Update 28 August 2006: The European Commission’s letter has now been
published. Pages 3-6 of the letter contain comments on the regulatory
obligations proposed by the German regulatory authority BNetzA.

Key comments by the European Commission in its letter
SG-Greffe(2006)D/204686 include the following:

Scope of the access obligation

The European Commission welcomes that the access obligation
includes bitstream over all variants of infrastructure, including ADSL2,
ADSL2+, SDSL and VDSL “unless they are not substitutes to other bitstream
access products”, and goes on to comment:

"[…] Against
this background and in order to provide regulatory certainty the Commission
finds it appropriate for BNetzA to set out explicitly that remedies in the
present case also relate to the VDSL network. In view of the VDSL-based retail
products that DT has recently launched, such an application of remedies should
no longer be postponed.” and […] the Commission has at present no indication
of a lack of substitution between VDSL and other xDSL products, whether at
retail or at wholesale level. It is recalled in particular that a mere upgrade
of an existing service (such as an offering with a higher bandwidth) is not
considered in itself to constitute a new market. The Commission hence considers
that the question about the substitutability between bitstream access to VDSL
connections and other forms of bitstream access should be answered positively
from the outset. Excluding DT’s VDSL-based infrastructure from the access
obligation would jeopardise the effectiveness of that obligation to the
detriment of competition in the downstream market and of the consumer. […]"

Stand alone bitstream access

The letter also reveals that the European Commission asked
BNetzA to confirm whether “stand-alone bitstream access” (i.e. wholesale
“naked-DSL”, the ability to obtain wholesale broadband access without a
requirement for the end-user to have a PSTN/ISDN subscription from Deutsche
Telekom) would be mandated, and that BNetzA replied that this would be
introduced “in parallel with the European harmonised development”.

The European Commission comments on this as follows:

"The
Commission asks BNetzA to impose this remedy without delay in order to enable
competitors to offer broadband connections to end customers without an
obligation to buy a telephone connection from DT. This would stimulate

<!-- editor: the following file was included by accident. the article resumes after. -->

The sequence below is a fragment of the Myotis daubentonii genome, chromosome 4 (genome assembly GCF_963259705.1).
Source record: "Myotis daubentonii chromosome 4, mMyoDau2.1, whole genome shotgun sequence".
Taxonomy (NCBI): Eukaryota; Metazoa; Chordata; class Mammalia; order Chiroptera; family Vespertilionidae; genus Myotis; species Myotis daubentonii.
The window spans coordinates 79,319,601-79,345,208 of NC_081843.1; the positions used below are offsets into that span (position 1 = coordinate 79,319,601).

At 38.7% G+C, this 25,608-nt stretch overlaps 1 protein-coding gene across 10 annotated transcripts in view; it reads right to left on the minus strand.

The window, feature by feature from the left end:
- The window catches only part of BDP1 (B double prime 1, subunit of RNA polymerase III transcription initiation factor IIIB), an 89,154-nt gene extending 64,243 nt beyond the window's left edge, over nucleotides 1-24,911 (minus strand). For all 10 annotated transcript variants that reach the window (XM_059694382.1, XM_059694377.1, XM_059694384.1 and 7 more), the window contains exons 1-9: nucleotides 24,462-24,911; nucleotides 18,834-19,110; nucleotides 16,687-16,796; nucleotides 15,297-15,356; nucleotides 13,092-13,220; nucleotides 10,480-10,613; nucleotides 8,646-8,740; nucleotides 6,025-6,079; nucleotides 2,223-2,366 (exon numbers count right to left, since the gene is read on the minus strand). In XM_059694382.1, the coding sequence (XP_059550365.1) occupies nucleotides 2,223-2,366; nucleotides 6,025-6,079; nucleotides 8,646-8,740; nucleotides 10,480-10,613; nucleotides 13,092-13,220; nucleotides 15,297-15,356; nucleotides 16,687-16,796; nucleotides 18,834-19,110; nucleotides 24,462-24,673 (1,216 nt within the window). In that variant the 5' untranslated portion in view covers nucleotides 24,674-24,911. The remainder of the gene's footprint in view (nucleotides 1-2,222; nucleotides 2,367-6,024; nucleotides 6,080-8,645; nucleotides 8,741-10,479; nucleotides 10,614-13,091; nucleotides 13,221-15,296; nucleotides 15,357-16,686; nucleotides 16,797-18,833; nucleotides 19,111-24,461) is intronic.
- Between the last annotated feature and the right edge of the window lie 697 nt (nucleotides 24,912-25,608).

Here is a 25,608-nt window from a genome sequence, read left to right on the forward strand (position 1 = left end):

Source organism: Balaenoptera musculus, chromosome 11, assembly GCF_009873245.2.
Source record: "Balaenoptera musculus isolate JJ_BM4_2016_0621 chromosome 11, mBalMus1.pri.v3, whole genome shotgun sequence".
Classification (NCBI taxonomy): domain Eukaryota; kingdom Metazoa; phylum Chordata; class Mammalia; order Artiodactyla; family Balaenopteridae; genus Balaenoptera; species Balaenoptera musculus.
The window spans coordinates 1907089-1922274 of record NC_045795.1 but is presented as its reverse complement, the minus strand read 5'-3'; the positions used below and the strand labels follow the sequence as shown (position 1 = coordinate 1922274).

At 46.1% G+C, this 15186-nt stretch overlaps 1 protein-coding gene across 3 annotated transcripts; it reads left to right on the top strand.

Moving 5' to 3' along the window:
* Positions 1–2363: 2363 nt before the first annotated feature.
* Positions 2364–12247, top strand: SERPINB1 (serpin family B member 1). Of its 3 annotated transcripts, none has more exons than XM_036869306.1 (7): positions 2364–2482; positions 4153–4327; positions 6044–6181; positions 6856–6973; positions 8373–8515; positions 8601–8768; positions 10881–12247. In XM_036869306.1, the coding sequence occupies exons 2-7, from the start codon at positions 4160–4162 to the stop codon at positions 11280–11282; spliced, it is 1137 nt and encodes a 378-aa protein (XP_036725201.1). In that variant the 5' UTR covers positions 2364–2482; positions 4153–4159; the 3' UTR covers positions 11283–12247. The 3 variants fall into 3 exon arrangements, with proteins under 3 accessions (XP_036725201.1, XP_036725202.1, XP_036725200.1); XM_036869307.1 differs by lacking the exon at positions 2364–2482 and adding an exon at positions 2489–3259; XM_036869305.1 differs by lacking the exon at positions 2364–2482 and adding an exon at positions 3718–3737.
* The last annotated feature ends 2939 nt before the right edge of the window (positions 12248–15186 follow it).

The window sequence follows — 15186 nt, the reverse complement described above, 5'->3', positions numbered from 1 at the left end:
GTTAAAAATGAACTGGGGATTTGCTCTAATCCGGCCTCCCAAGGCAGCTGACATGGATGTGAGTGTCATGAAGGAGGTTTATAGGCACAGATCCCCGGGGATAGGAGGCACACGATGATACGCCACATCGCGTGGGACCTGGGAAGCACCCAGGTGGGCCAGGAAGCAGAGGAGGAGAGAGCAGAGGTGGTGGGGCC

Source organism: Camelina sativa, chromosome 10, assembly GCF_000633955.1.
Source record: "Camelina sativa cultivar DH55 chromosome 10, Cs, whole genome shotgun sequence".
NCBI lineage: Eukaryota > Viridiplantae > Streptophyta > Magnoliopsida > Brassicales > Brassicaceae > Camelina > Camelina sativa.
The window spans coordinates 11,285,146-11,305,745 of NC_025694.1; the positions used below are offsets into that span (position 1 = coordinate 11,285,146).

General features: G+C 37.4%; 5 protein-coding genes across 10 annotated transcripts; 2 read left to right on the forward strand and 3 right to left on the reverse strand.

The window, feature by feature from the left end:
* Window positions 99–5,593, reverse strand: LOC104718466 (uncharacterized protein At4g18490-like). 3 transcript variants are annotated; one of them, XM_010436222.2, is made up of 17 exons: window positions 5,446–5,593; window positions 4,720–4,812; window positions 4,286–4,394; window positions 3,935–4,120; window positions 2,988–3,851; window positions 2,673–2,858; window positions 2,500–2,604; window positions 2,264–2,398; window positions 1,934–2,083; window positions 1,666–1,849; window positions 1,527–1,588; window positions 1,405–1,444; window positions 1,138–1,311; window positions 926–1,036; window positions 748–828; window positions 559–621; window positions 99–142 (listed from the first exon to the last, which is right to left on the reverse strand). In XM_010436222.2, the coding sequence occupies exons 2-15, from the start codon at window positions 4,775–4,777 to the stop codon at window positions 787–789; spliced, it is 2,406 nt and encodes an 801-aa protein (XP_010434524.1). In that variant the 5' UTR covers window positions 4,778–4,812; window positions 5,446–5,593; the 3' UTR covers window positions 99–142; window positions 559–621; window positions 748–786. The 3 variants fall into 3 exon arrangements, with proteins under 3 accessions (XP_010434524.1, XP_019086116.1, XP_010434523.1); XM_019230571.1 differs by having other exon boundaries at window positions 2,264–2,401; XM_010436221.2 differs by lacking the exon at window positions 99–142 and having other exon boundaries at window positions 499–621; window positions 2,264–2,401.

competition in particular in rural areas less susceptible to local loop
unbundling, where competition on the retail services is particularly weak in Germany. Such
an offer will also provide an adequate means to increase competition in the
retail voice markets via Voice over IP."

Effective price regulation

The European Commission criticises BNetzA’s lack of clarity
in its approach to wholesale charge regulation for bitstream access, rejects
benchmarking as a means to set the wholesale charges, and concludes its
comments on this issue as follows:

"[…]
the Commission asks BNetzA to impose either retail minus or cost-oriented price
control. If BNetzA chooses cost-orientation, it is invited, in order to
increase transparency, to communicate to the market players a cost model on which
cost-orientation will be based."

The European Commission’s letter also contains information
and comments on the number of points of connection/access (confirmation that
the competitors can freely choose the points and are not obliged to
interconnect at all points) and insists that BNetzA should swiftly notify its
proposals for ATM bitstream access. 

T-REGS Note: It will be seen from the citations above
that the European Commission has issued an exceptionally strongly worded
statement. These are comments of which the German regulatory authority ‘shall
take the utmost account’ (article 7.5 of the Framework Directive 2002/21/EC)
but are not directly applicable in the Member State
concerned. BNetzA must now adopt a final decision, and Deutsche Telekom will be
required to publish a reference offer for IP bitstream access within 3 months
from the publication of the final BNetzA decision. 


The full text of the European Commission's letter SG-Greffe(2006)D/204686 can be accessed by clicking here.

For a discussion of IP bitstream access and issues relating
to VDSL roll-out in Germany,
please contact Yves Blondeel

(the previous T-REGS news item on this topic - containing links to the European Commission press release and FAQ - remains available) 

 


(previous news item from 21 Aug 2006, when the European Commission issued its press release) 
 
The European Commission has today issued a particularly important press
release and FAQ relating to regulatory obligations ('remedies') for
wholesale IP bitstream access (subset of wholesale broadband access) in
Germany.

Today's publications, whilst not encompassing the actual letter
addressed to the BNetzA, which will only be published by the European
Commission on 25 Aug 2006, do contain key elements of the European
Commission's eCommunications Consultation Task Force
(eCCTF) precedent-setting letter/decision.

The press release and FAQ provide a preview of the assessment that
has been made by the European Commission of the notification made by
the German
regulatory authority BNetzA, covering, amongst others, the highly
contentious issues of 'naked DSL' and of wholesale access to Deutsche
Telecom's VDSL-based access network (as part of wholesale broadband
access more generally). 

T-REGS will report in more detail on this case after the European
Commission or the BNetzA releases the full text of the European
Commission letter on IP bitstream remedies in Germany.

In the meantime, the European Commissions' press release can be accessed by clicking here and the related FAQ can be accessed by clicking here.